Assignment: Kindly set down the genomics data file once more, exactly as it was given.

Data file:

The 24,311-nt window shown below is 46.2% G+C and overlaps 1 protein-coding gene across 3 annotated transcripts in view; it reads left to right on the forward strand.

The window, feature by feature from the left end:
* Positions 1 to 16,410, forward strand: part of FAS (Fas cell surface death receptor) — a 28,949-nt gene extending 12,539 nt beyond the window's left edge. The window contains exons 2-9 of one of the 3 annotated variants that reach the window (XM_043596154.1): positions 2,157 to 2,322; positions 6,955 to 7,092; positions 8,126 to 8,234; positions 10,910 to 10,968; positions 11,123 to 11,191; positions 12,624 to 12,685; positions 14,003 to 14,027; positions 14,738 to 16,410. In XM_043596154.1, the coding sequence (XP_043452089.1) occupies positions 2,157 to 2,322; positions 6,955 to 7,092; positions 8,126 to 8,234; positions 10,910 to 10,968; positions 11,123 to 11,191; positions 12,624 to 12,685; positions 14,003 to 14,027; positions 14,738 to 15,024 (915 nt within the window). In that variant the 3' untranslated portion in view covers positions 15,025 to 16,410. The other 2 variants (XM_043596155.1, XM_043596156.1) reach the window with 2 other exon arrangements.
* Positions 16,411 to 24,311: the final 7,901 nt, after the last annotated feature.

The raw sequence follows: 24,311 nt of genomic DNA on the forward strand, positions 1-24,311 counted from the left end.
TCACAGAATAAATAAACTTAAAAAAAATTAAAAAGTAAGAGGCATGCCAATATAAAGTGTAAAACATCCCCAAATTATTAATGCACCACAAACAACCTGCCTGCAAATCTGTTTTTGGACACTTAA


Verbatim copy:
The 24,311-nt window shown below is 46.2% G+C and overlaps 1 protein-coding gene across 3 annotated transcripts in view; it reads left to right on the forward strand.

The window, feature by feature from the left end:
* Positions 1 to 16,410, forward strand: part of FAS (Fas cell surface death receptor) — a 28,949-nt gene extending 12,539 nt beyond the window's left edge. The window contains exons 2-9 of one of the 3 annotated variants that reach the window (XM_043596154.1): positions 2,157 to 2,322; positions 6,955 to 7,092; positions 8,126 to 8,234; positions 10,910 to 10,968; positions 11,123 to 11,191; positions 12,624 to 12,685; positions 14,003 to 14,027; positions 14,738 to 16,410. In XM_043596154.1, the coding sequence (XP_043452089.1) occupies positions 2,157 to 2,322; positions 6,955 to 7,092; positions 8,126 to 8,234; positions 10,910 to 10,968; positions 11,123 to 11,191; positions 12,624 to 12,685; positions 14,003 to 14,027; positions 14,738 to 15,024 (915 nt within the window). In that variant the 3' untranslated portion in view covers positions 15,025 to 16,410. The other 2 variants (XM_043596155.1, XM_043596156.1) reach the window with 2 other exon arrangements.
* Positions 16,411 to 24,311: the final 7,901 nt, after the last annotated feature.

The raw sequence follows: 24,311 nt of genomic DNA on the forward strand, positions 1-24,311 counted from the left end.
TCACAGAATAAATAAACTTAAAAAAAATTAAAAAGTAAGAGGCATGCCAATATAAAGTGTAAAACATCCCCAAATTATTAATGCACCACAAACAACCTGCCTGCAAATCTGTTTTTGGACACTTAA